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Friday, April 21 • 2:00pm - 3:30pm
Performance of Diaspora

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Taking up questions of agency in popular music, this panel seeks to address the noisy, sonic, and embodied politics of diaspora. Ranging in scale from creative choices a raced artist to connected performances across an ocean, these panelists examine how the histories of particular popular music genres open up a space for performers of color to express dissenting voices and perspectives. The papers of this panel tread in alternative, punk, and bomba—three genres that are themselves racialized—to ask about the political labor of performing, racialized bodies. To that end, these papers collectively ask: How the travels of people, musical forms, and power are taken up in the diaspora? Douglas S. Ishii examines the sounds of nostalgia in rock guitarist James Iha’s country-inflected solo albums to interrogate how Iha negotiated his Asian American visibility in the U.S. multiculturalist zeitgeist amidst the racialization of popular music genres. Thea Quiray Tagle analyzes how Filipino and Filipino American punk and metal bands took up “punk’s sense of outsider subjectivity” as a form of protest during two oppressive presidencies in the Philippines: Ferdinand Marcos and Rodrigo Duterte. Jade Power Sotomayor interrogates the relationship of embodied music-making and dance in the use of bomba in political actions around Puerto Rico and the territory’s diaspora. Together, this panel uses popular music, a form often dismissed as trivial, as a way of probing the larger histories, energies, and imaginaries of power in which musicians intervene.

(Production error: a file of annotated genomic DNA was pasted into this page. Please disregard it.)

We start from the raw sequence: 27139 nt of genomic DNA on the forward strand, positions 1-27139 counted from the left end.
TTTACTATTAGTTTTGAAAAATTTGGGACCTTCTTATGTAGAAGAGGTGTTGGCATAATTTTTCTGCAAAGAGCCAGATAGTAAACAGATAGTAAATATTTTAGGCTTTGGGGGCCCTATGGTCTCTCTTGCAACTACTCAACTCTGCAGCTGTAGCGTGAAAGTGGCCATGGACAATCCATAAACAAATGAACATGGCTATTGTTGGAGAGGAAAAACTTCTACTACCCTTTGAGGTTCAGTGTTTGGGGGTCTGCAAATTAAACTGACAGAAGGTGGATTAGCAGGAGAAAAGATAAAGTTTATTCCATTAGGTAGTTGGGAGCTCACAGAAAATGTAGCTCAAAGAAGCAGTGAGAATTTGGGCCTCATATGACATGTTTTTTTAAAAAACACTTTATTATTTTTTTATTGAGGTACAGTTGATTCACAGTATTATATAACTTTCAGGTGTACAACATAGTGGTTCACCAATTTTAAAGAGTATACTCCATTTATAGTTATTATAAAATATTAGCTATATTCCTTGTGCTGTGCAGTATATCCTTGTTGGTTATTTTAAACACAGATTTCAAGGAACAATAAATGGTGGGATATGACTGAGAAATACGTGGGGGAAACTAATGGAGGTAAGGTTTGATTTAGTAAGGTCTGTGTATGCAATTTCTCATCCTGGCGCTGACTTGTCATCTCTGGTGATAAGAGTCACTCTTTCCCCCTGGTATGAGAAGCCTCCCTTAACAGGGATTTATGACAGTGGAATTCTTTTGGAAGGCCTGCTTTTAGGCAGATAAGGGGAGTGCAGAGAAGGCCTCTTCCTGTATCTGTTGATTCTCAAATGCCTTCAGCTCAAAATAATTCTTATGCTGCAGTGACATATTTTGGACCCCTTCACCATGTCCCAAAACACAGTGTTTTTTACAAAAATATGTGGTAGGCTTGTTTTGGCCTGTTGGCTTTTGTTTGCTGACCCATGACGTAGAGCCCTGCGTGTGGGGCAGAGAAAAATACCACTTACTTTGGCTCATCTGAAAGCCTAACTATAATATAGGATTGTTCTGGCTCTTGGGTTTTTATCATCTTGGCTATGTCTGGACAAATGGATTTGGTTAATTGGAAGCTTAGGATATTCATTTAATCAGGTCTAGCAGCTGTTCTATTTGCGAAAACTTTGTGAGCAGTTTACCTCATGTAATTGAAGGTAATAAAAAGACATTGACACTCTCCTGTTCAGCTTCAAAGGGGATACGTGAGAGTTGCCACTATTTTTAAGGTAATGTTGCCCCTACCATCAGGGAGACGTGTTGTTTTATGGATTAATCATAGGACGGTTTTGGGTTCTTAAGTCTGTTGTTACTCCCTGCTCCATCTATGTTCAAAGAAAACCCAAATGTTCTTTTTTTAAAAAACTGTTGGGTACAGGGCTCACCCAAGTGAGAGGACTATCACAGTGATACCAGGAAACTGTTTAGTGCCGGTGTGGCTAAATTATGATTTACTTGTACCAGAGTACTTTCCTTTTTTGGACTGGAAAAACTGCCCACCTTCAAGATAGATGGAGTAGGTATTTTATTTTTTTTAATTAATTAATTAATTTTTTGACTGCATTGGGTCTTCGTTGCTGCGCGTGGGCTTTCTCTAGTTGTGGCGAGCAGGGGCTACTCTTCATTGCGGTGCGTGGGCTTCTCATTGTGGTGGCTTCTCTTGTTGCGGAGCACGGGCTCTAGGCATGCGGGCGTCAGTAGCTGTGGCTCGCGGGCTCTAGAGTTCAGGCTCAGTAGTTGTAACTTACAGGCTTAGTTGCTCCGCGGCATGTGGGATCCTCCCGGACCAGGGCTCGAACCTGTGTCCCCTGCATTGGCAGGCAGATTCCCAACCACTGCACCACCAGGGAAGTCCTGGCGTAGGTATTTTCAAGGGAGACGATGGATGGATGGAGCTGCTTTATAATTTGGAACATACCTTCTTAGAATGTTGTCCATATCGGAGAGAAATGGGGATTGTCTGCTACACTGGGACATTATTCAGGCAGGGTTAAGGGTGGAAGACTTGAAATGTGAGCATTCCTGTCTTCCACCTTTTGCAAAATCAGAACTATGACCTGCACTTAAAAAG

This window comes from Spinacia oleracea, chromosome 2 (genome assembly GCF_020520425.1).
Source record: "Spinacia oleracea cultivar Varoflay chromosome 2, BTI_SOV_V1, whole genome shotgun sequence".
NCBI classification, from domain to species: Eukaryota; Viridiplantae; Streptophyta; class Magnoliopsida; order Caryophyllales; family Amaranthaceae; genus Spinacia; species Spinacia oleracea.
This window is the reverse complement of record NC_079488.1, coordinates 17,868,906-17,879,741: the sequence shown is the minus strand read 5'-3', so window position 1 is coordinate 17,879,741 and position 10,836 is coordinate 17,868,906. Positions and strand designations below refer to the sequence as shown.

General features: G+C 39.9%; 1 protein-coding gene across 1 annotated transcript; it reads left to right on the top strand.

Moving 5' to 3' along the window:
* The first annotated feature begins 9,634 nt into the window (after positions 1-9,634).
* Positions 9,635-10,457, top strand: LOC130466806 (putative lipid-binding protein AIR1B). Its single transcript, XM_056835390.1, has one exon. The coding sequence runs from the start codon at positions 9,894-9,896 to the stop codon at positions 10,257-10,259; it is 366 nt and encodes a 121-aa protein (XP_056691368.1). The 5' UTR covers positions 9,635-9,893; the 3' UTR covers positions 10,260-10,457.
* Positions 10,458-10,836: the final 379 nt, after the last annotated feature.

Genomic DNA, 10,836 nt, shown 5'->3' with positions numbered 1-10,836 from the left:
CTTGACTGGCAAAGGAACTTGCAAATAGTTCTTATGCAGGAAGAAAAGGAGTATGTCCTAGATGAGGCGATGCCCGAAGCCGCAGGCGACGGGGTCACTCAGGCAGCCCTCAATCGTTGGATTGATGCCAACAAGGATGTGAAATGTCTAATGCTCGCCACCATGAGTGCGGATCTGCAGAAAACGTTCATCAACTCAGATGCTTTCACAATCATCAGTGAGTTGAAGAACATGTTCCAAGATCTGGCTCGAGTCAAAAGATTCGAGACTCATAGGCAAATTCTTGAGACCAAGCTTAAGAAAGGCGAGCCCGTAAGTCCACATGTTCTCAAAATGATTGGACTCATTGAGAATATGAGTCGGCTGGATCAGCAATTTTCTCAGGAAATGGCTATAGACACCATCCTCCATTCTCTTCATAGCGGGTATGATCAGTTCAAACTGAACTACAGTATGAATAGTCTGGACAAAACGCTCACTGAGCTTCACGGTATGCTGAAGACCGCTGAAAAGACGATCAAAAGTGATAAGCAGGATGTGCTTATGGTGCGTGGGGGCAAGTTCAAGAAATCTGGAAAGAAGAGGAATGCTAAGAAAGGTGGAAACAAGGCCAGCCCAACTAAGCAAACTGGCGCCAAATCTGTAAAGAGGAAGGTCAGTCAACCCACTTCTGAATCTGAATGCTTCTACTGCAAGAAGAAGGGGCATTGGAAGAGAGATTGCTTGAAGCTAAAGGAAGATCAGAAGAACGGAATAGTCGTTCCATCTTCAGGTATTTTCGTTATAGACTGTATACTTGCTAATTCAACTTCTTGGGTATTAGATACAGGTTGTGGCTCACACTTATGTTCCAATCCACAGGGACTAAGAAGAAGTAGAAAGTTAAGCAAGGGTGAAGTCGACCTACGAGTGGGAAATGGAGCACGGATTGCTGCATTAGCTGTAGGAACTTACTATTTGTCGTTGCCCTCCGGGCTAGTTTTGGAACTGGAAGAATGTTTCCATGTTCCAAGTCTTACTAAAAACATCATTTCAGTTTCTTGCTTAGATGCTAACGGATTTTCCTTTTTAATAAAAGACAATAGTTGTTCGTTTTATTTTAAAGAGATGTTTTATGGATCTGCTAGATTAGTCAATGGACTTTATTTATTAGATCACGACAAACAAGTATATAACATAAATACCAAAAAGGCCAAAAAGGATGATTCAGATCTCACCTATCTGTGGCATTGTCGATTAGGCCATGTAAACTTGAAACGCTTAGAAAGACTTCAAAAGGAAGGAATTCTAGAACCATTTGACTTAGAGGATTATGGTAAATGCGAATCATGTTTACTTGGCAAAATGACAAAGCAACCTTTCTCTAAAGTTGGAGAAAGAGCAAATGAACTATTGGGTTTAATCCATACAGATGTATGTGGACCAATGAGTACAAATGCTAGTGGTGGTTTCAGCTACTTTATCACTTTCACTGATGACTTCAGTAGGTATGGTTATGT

Douglas S. Ishii, “Let It Come Down: James Iha and the Racialization of Multiculturalism”
Thea Quiray Tagle, “Punk in a Time of Genocide: Filipino/American Sonic Resistance to Marcos and Duterte”
Jade Power Sotomayor, “Dancing the Music of Protest: Embodied Sovereignties and Puerto Rican Bomba"

Moderators
JH

Jack Halberstam

Twitter | | Jack Halberstam is a professor of English and Gender Studies at Columbia University. Having just moved from LA to NY, from West to East, Jack is learning to live with the cold again and enjoying the sights and sounds of Brooklyn while writing two new books—one titled Trans* looks at new forms of gendered embodiment and the other titled Wild Things explores the chaotic, the untamed and the anarchic for alternative models of living, thinking and desiring... Read More →

Speakers
avatar for Douglas S. Ishii

Douglas S. Ishii

Douglas S. Ishii is a Visiting Assistant Professor of Asian American Humanities at Northwestern University. He was a Chancellor’s Postdoctoral Fellow at the University of Colorado, Boulder. His manuscript-in-progress, Dissembling Diversities: Asian Pacific American Arts Activism and the Racialization of Sophistication, examines Asian American activist media through their dual influences of grassroots social movement organizing and the liberal class politics of... Read More →
avatar for Jade Power Sotomayor

Jade Power Sotomayor

Jade Power Sotomayor is an Assistant Professor in Interdisciplinary Arts at the University of Washington, Bothell. Her book project ¡Habla!: Speaking Bodies in Latinx Dance and Performance examines what she calls the “speaking body” in various sites of performance (solo-performance, Puerto... Read More →
TQ

Thea Quiray Tagle

Thea Quiray Tagle is a scholar and teacher of Interdisciplinary Arts and American and Ethnic Studies at the University of Washington Bothell. She is currently working on her manuscript, Salvaging Community: Socially Engaged Art, Urban Renewal, and the Remaking of San Francisco, which examines visual art and performance responding to the rampant gentrification of the San Francisco Bay Area... Read More →


Friday April 21, 2017 2:00pm - 3:30pm
Demo Lab MoPOP, 325 5th Avenue N, Seattle, WA 98109